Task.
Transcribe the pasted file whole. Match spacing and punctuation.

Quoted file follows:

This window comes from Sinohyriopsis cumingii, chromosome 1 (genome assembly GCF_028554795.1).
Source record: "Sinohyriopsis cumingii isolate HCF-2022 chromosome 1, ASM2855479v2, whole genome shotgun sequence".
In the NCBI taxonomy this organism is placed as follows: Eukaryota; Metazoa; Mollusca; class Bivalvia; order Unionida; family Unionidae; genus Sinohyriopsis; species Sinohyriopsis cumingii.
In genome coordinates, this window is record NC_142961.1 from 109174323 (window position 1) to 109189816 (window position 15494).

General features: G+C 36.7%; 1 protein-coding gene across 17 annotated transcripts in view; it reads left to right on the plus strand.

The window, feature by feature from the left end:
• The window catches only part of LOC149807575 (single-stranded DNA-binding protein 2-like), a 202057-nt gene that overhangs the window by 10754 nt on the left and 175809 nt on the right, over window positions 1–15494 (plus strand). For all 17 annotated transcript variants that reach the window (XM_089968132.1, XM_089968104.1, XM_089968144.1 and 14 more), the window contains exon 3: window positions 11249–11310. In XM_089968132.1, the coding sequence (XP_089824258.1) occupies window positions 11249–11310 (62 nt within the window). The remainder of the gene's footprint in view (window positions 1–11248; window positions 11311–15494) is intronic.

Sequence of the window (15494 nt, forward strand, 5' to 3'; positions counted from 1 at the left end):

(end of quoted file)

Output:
This window comes from Sinohyriopsis cumingii, chromosome 1 (genome assembly GCF_028554795.1).
Source record: "Sinohyriopsis cumingii isolate HCF-2022 chromosome 1, ASM2855479v2, whole genome shotgun sequence".
In the NCBI taxonomy this organism is placed as follows: Eukaryota; Metazoa; Mollusca; class Bivalvia; order Unionida; family Unionidae; genus Sinohyriopsis; species Sinohyriopsis cumingii.
In genome coordinates, this window is record NC_142961.1 from 109174323 (window position 1) to 109189816 (window position 15494).

General features: G+C 36.7%; 1 protein-coding gene across 17 annotated transcripts in view; it reads left to right on the plus strand.

The window, feature by feature from the left end:
• The window catches only part of LOC149807575 (single-stranded DNA-binding protein 2-like), a 202057-nt gene that overhangs the window by 10754 nt on the left and 175809 nt on the right, over window positions 1–15494 (plus strand). For all 17 annotated transcript variants that reach the window (XM_089968132.1, XM_089968104.1, XM_089968144.1 and 14 more), the window contains exon 3: window positions 11249–11310. In XM_089968132.1, the coding sequence (XP_089824258.1) occupies window positions 11249–11310 (62 nt within the window). The remainder of the gene's footprint in view (window positions 1–11248; window positions 11311–15494) is intronic.

Sequence of the window (15494 nt, forward strand, 5' to 3'; positions counted from 1 at the left end):